The Irish National Archery Federation which was formed in the 1950’s changed its name to the Irish Amateur Archery Association in the 1970’s and is now known as Archery Ireland (AI). The association is affiliated to World Archery which itself recently changed it’s name from FITA (Fédération Internationale de Tir à l’Arc). The current membership of archery Ireland now stands at 1300 full members and a further 3000 associated members. The associated membership is made up of the, Irish Student Archery Association, the Northern Ireland Archery Society and IFAF (Irish Field Archery Federation). As the governing body for Archery in Ireland, AI is responsible for governing all forms of archery including; Target Archery sometimes known as Olympic Archery, Field Archery and 3D archery, all of which are governed by World Archery rules.
First Olympic Medal:
Under the rules of the 1908 Olympic Games which were held in London, women were only allowed to take part in sport if they were fully clothed. As archery was the only sport where this was possible, Beatrice Geraldine Hill-Low born 1st Jan 1868 and from Ardee Co Louth, was chosen to represent Ireland. With archers shooting a traditional long bow, competing over two days and shooting 40 arrows at 60 yards and 24 arrows at 50 yards on both days, Beatrice took the bronze medal for Ireland.
Currently the majority of archers shoot either a recurve bow or a compound bow with speeds in excess of 400 feet per second. The recurve bow, often called an Olympic Bow which is used in the modern Olympics is shooting at a target 70mts away. The overall sizes of the target faces are 122cm, however the centre of the targets known as the X, measures 6.1 cm.
Unlike other sports; in archery all archers compete together on the shooting line, regardless of age, gender, or physical ability. Archery has gained some popularity as a minority sport in Ireland over recent times and there are Archery Shoots organised throughout the Island of Ireland most weekends of the year. Details of these may be found on the Archery Ireland website and via various social media sites. The most common type of competition is the Olympic style event however, field archery is becoming more popular and this year saw the first ever 3D event held in Ireland under World Archery rules. 3D archery is a sport which simulates hunting, and allows archers to move around a forest setting and shoot at twenty four rubber animal targets.
In 2010 the Irish Archery Association had five hundred members, which has grown to thirteen hundred in 2014. The growth can mainly be attributed to more TV coverage of the sport which has helped to increase awareness throughout the world, and also AI’s club development programme and assistance with grants to fund equipment for new club. There has been a wide range of people taking up archery with the youngest member of Archery Ireland just 4 years old and the eldest member over seventy.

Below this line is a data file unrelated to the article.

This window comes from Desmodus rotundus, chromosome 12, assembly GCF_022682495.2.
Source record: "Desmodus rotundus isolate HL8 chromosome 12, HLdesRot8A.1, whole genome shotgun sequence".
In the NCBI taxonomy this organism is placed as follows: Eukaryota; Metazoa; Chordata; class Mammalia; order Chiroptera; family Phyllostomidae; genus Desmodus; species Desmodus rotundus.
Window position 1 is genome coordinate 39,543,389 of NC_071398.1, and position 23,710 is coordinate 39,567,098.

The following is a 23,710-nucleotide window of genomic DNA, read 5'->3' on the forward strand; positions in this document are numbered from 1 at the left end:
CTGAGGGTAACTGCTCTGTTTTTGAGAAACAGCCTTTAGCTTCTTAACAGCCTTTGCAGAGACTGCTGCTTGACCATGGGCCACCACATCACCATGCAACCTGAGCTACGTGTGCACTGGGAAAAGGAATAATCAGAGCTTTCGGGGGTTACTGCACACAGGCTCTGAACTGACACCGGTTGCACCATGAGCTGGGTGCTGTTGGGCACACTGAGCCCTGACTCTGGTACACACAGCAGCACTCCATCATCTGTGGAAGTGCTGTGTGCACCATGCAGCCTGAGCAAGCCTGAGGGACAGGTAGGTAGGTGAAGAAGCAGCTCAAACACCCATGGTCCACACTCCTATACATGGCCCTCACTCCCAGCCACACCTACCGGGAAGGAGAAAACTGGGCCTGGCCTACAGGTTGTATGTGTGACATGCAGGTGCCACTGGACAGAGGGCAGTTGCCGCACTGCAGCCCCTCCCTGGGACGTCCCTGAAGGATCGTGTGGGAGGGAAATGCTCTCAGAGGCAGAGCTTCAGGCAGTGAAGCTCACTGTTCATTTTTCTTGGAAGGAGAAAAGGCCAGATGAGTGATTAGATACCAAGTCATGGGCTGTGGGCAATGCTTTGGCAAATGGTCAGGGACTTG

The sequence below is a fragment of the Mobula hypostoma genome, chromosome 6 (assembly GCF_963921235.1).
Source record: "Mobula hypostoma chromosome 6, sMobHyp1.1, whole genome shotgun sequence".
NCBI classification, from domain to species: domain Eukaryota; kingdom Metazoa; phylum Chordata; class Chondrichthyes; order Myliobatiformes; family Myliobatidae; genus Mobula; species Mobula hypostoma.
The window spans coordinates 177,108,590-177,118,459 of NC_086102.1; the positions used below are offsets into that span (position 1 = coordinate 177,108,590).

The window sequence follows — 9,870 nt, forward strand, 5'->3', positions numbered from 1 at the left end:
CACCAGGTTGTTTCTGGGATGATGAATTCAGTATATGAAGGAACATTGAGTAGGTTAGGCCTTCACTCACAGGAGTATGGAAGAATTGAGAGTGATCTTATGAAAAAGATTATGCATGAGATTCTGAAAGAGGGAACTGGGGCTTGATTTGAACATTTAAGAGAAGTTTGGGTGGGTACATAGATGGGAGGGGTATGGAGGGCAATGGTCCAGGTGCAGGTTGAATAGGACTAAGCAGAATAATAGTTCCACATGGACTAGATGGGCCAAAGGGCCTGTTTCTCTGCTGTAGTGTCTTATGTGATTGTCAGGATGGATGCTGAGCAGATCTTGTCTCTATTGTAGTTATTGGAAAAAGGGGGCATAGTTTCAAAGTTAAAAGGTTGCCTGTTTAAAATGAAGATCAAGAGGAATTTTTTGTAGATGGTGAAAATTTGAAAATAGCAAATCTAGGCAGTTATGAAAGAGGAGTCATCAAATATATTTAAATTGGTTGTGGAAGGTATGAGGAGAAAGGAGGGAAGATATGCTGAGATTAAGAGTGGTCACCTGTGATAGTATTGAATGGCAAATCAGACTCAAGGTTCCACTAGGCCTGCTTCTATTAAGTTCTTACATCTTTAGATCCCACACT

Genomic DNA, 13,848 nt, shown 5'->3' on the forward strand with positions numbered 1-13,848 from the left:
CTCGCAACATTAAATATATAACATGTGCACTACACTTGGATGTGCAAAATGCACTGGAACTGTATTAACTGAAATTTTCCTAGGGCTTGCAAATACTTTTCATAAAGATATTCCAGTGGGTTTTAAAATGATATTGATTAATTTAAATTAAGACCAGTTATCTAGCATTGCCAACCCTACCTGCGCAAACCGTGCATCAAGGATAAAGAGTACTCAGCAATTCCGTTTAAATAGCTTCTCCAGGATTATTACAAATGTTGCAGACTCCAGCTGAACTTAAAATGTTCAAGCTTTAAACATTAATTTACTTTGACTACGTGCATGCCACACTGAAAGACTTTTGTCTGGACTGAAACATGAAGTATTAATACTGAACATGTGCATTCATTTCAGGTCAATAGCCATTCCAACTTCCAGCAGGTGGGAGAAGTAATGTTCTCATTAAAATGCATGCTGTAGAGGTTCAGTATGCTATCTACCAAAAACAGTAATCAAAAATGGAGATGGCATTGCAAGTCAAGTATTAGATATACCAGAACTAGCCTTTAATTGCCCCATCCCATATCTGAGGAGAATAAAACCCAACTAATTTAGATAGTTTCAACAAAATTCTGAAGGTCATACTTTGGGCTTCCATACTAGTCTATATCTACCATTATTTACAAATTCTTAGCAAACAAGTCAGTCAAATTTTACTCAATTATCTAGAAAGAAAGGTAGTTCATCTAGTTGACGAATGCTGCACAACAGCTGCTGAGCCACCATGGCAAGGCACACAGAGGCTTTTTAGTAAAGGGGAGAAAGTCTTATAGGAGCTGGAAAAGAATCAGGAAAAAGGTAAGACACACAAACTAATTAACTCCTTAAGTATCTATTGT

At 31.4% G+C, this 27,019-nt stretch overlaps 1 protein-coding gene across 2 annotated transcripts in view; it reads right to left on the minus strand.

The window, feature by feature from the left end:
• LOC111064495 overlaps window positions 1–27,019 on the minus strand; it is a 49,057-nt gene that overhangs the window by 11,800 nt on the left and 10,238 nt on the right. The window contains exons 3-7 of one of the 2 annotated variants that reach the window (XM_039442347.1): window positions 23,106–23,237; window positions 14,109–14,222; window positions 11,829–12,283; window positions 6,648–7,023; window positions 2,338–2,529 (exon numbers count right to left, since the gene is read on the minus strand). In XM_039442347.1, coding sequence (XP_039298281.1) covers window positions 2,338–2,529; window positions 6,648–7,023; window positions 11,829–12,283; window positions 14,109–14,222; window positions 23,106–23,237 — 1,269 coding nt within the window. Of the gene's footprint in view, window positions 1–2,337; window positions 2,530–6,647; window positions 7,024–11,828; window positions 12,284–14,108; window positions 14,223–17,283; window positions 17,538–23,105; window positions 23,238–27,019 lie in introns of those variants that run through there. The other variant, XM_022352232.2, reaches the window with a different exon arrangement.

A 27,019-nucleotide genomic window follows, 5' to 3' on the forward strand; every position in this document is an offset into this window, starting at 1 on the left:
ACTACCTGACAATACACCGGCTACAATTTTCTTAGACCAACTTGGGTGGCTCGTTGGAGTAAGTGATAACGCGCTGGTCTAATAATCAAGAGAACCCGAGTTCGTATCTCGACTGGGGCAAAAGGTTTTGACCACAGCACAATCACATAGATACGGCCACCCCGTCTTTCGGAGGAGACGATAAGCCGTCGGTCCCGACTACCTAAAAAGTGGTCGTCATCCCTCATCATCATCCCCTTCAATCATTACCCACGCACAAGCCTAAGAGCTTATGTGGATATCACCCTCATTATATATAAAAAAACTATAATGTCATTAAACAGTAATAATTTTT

Beginner’s lessons are available at all Archery Ireland clubs and generally run for six weeks. Participants are advised not to purchase archery equipment until after completion of the course. They are then directed to specialised retailers who can with assess the appropriate poundage and measurements of bows, so that new archers are set up with equipment that will safely allow them to reach their potential.
As with any sport; the more time and commitment that any individual puts into it, the more they will benefit. Regardless of whether archery is for them a form of relaxation, or a means of competing at a friendly or more competitive level, local clubs can assist and support every member. In order to become a high ranking archer in Ireland, and to attend international competitions, an athlete needs to train five days a week. On average a days training will consist of shooting approximately 350 arrows with a draw weight of about 44lb for each arrow. This will give a total draw weight for the week of approximately 30 tons. At this level, both body fitness and mental fitness play a big part in an athlete’s training. The amount time invested in psychological training compared to the time invested physical training will differ from archer to archer, however a generally accepted ratio would be 70% psychological and 30% physical.
In the 2013 World Championship held in Antailya, Turkey, acher Mel Lawton shooting in the ladies compound section came 8th which is the highest place ever achieved by an Irish archer in this category. While at the same event and in his 11th World Championship, archer Keith Hanlon came 11th in the gents recurve section. This is another highest standard achieved by an Irish archer in this category. The next major international event which many archery are currently in training for is the European Games in Bakue 2015.
For further information on archery why not visit our website, www.Archery.ie
Twitter – @ArcheryIreland